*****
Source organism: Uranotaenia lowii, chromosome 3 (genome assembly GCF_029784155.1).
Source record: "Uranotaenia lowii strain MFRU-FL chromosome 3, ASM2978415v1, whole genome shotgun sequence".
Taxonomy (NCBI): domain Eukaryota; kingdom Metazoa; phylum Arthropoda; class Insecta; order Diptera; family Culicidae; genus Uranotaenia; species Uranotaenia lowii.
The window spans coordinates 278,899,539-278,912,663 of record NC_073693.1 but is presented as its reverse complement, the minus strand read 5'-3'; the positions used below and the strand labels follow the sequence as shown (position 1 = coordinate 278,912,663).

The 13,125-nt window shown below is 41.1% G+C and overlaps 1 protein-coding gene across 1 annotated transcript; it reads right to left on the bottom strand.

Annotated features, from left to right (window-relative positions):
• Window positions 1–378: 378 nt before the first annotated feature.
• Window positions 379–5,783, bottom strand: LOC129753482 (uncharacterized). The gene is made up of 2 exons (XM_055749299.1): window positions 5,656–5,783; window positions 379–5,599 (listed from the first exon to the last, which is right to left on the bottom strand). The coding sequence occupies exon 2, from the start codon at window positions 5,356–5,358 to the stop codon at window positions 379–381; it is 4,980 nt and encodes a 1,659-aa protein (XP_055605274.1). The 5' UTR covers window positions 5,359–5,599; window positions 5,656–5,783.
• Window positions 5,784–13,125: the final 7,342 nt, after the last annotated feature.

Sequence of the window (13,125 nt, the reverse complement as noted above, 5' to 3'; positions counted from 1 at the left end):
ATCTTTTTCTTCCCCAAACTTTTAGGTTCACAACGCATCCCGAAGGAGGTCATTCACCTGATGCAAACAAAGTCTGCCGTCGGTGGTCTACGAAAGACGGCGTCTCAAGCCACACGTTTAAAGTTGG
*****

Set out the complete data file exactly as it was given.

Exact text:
Source organism: Uranotaenia lowii, chromosome 3 (genome assembly GCF_029784155.1).
Source record: "Uranotaenia lowii strain MFRU-FL chromosome 3, ASM2978415v1, whole genome shotgun sequence".
Taxonomy (NCBI): domain Eukaryota; kingdom Metazoa; phylum Arthropoda; class Insecta; order Diptera; family Culicidae; genus Uranotaenia; species Uranotaenia lowii.
The window spans coordinates 278,899,539-278,912,663 of record NC_073693.1 but is presented as its reverse complement, the minus strand read 5'-3'; the positions used below and the strand labels follow the sequence as shown (position 1 = coordinate 278,912,663).

The 13,125-nt window shown below is 41.1% G+C and overlaps 1 protein-coding gene across 1 annotated transcript; it reads right to left on the bottom strand.

Annotated features, from left to right (window-relative positions):
• Window positions 1–378: 378 nt before the first annotated feature.
• Window positions 379–5,783, bottom strand: LOC129753482 (uncharacterized). The gene is made up of 2 exons (XM_055749299.1): window positions 5,656–5,783; window positions 379–5,599 (listed from the first exon to the last, which is right to left on the bottom strand). The coding sequence occupies exon 2, from the start codon at window positions 5,356–5,358 to the stop codon at window positions 379–381; it is 4,980 nt and encodes a 1,659-aa protein (XP_055605274.1). The 5' UTR covers window positions 5,359–5,599; window positions 5,656–5,783.
• Window positions 5,784–13,125: the final 7,342 nt, after the last annotated feature.

Sequence of the window (13,125 nt, the reverse complement as noted above, 5' to 3'; positions counted from 1 at the left end):
ATCTTTTTCTTCCCCAAACTTTTAGGTTCACAACGCATCCCGAAGGAGGTCATTCACCTGATGCAAACAAAGTCTGCCGTCGGTGGTCTACGAAAGACGGCGTCTCAAGCCACACGTTTAAAGTTGG